By Joseph “Reds’ Perreira

That proved a mountain too high for England who were all out
for 170. Batting a second time the West Indies, on the back of
Weekes’ unbeaten 90, reached 209-6 before declaring to leave
England with an unlikely victory target of 456. They managed
to get only 316 of those and lost by 140 runs!
The West Indies also won the Barbados 2nd Test which Weekes
missed due to injury. BG was then the venue for the next Test
Match, the 3rd, which England absolutely had to win in order
to keep the Series alive.
Led by their captain Len Hutton’s masterful 169, England’s victory
quest got off to a massive start as the tourists, batting first,
scored 435. In reply the West Indies lost early wickets and were
struggling at 12-3. Worrell (0), Stollmeyer (2) and Walcott (4) all
fell cheaply to Brian Statham’s swing, which was was proving
to be a handful. Having come to the crease, Everton responded
almost immediately with repeated front foot drives straight
past the astonished Statham to the North fence boundary for
fours. Weeks found a useful partner in Robert Christiani, who
playing on his home ground contributed 25, as the two added
52 for the fourth wicket.
At 94, playing forward to Tony Lock, Weekes was given out
bowled. The spectators who were seated in the “Rails stand
next to the scoreboard and just beyond Bourda’s very close
square-leg boundary were, however certain that England’s
wicket-keeper Godfrey Evans had in fact nudged off the bails.
Weekes’ controversial dismissal prevented him from reaching
what seemed to be a certain century.
Local boy Cliff McWatt and JK Holt both showed a great deal
of fight by adding 99 for the eight wicket before McWatt
was run out for a well played 54 to end the West Indies
resistance. The Guyanese crowd, already angered by Weekes’
earlier controversial dismissal expressed their displeasure by
throwing bottles onto the field, for the first time ever in Test
cricket’s history.
Play did resume and West Indies were eventually dismissed for
251 with Holt left not out on 48. Asked to follow on West Indies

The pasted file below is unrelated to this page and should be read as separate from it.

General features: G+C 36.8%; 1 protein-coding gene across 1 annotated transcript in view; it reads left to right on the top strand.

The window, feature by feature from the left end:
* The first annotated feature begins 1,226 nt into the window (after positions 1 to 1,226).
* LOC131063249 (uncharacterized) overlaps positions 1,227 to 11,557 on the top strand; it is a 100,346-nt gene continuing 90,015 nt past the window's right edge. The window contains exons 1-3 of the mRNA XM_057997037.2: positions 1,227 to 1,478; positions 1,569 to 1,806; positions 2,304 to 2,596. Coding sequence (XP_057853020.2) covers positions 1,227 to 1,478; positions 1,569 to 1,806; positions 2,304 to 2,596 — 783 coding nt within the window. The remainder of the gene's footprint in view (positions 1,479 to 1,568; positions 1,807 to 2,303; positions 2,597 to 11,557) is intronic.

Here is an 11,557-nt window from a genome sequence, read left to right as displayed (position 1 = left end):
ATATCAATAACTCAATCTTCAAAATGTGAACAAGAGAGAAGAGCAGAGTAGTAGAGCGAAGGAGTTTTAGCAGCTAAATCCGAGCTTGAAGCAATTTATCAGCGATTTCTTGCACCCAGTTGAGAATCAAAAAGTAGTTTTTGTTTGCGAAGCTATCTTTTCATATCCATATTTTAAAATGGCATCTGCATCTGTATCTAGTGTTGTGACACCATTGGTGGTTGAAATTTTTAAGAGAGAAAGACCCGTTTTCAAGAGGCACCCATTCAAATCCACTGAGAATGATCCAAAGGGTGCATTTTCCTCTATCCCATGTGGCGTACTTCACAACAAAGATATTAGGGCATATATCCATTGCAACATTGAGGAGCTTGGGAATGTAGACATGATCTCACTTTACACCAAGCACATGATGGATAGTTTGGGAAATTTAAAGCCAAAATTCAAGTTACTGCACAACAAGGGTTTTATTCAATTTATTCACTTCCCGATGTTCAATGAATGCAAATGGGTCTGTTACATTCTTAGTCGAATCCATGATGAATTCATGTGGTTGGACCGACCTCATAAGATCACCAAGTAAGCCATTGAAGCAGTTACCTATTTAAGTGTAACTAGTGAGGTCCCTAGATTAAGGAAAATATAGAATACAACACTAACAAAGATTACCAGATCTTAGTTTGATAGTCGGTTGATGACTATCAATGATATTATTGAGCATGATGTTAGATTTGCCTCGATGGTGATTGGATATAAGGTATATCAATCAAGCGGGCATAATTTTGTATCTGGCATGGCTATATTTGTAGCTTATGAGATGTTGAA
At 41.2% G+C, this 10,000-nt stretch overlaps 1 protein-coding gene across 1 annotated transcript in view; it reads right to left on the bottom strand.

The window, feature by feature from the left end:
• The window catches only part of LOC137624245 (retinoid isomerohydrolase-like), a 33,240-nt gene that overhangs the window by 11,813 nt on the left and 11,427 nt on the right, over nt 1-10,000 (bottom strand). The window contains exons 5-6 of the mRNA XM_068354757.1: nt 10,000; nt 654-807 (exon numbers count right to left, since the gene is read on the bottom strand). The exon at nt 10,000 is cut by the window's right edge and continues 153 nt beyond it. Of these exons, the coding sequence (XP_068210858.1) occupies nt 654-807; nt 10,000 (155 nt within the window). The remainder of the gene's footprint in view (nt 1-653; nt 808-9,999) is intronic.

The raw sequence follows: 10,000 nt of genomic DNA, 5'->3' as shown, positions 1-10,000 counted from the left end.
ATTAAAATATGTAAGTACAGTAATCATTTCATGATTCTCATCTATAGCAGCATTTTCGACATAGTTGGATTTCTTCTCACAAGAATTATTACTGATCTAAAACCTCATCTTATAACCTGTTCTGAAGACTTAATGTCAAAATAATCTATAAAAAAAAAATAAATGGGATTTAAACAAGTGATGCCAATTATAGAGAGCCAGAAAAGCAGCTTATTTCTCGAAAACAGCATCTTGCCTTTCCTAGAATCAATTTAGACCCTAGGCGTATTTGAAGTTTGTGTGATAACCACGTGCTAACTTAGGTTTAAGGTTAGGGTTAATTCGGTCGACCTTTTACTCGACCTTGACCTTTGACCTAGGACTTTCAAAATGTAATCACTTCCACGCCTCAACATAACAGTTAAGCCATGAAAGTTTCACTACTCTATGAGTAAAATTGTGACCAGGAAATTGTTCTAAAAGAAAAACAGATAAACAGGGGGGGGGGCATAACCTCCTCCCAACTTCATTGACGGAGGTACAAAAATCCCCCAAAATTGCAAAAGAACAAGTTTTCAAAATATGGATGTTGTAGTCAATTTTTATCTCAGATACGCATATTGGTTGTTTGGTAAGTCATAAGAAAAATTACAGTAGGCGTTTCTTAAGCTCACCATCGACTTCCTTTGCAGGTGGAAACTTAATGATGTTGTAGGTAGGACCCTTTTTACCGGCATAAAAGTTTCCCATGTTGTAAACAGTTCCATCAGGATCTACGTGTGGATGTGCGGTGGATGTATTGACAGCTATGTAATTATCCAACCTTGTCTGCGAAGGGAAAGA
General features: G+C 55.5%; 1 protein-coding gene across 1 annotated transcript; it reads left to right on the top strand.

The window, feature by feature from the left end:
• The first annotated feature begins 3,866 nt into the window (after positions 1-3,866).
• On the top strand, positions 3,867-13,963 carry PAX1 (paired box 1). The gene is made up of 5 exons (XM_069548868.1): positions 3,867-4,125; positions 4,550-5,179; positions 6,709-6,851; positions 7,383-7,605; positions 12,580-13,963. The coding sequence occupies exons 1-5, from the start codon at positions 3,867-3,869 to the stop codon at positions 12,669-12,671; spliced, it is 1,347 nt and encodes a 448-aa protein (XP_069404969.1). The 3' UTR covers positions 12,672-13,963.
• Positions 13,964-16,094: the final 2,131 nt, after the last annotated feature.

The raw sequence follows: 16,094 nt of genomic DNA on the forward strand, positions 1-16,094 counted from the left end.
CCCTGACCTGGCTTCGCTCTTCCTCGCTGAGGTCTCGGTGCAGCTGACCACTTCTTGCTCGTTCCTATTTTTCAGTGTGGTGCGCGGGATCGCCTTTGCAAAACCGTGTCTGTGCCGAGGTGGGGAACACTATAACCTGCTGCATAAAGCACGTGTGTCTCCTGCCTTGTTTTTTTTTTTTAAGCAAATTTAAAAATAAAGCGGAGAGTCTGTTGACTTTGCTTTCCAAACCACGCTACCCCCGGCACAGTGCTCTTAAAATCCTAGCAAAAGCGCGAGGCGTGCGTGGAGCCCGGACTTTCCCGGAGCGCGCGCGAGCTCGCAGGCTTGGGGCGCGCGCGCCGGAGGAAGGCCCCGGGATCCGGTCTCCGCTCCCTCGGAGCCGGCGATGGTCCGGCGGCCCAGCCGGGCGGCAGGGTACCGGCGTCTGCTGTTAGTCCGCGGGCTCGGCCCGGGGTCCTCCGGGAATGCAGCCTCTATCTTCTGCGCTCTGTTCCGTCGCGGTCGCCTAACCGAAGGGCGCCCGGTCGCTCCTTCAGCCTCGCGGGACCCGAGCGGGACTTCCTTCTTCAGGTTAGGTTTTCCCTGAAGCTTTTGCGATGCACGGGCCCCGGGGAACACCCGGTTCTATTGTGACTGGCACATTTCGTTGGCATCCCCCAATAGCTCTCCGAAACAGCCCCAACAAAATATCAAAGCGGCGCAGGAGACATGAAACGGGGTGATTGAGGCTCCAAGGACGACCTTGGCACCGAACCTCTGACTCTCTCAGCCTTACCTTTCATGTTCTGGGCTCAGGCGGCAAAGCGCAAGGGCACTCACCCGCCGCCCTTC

were dismissed for 256 in its second innings with Weekes
scoring just 38. Left with a target of only 72 England posted to
comfortably secure the required victory by 9 wickets. Weekes
did not stop making runs in the series however, as in the Port of-
Spain 4th Test he scored 206 in the West Indies massive 1st
Innings total of 681.
The third and final time I saw Everton Weekes bat was during
the Bourda Test of the West Indies-Australia 1955 Series.
Australia’s very strong, heavy scoring team easily won the
Series 3-0. Walcott was the West Indies stand out batsman,
registering a mammoth series aggregate of 827 runs at a 82.70
average. Weekes was the next best, scoring 469 runs at an ave
of 56.62.
During the Bourda 3rd Test, Weekes scored 81 out of a paltry
West Indies total of 182. Wickets were falling continuously
around him, Holt (12), Stollmeyer (16),Walcott (8),Worrell (5),
Sobers (12) and Atkinson (13) all going cheaply. Weekes by
contrast seemed to be ever so comfortable against the very
strong Australia bowling attack of raw pace and good spin.
When he eventually fell, caught by Archer off Ritchie Benaud’s
bowling for a well-played 81, the entire Bourda
crowd stood and cheered him all the way back to
the pavilion.
It wasn’t until 1968 however, that I finally had
the honor of meeting Everton Weekes in person.
That was in Trinidad during the 1968 West Indies-
England Test Series, for which Weekes had been
appointed as the West Indies Team Manager. I was
sitting with Clive Lloyd and Steve Camacho at the
Normandie Hotel restaurant and as he came up
to our table, Clive introduced us formally to each
other. When Everton found out that I had in fact
come to Trinidad specifically for the Test, he offered
me tickets for the entire match, as well as a ride to
the Oval each and every morning.
My next opportunity to get to know him further
was during the Barbados hosted 2nd Test of the
West Indies-Australia 1973 Series. I was invited to
the President’s Box for lunch on Days 2 and 5 of
the Test. I spent much of the time there delightfully
chatting cricket with the great man.
While I was living in Barbados from 1980 onwards,
myself and Tony Cozier did CBC radio commentaries
with Sir Everton for over two years. I was able to
invite him to my humble Rockley flat and he in turn
had me over several times for lunches and dinners
at his Atlantic Shores home on the beach. When
I eventually moved to St Lucia to head the newly
created OECS Sports Desk, I stayed in touch with
over the years by phone during his later days and
in person on my fairly frequent visits to Barbados.
Precious memories of actually seeing him bat and
of our personal interactions that will now with his
passing be ever fondly cherished. Rest In Peace Sir
Everton. Thanks for the memories.

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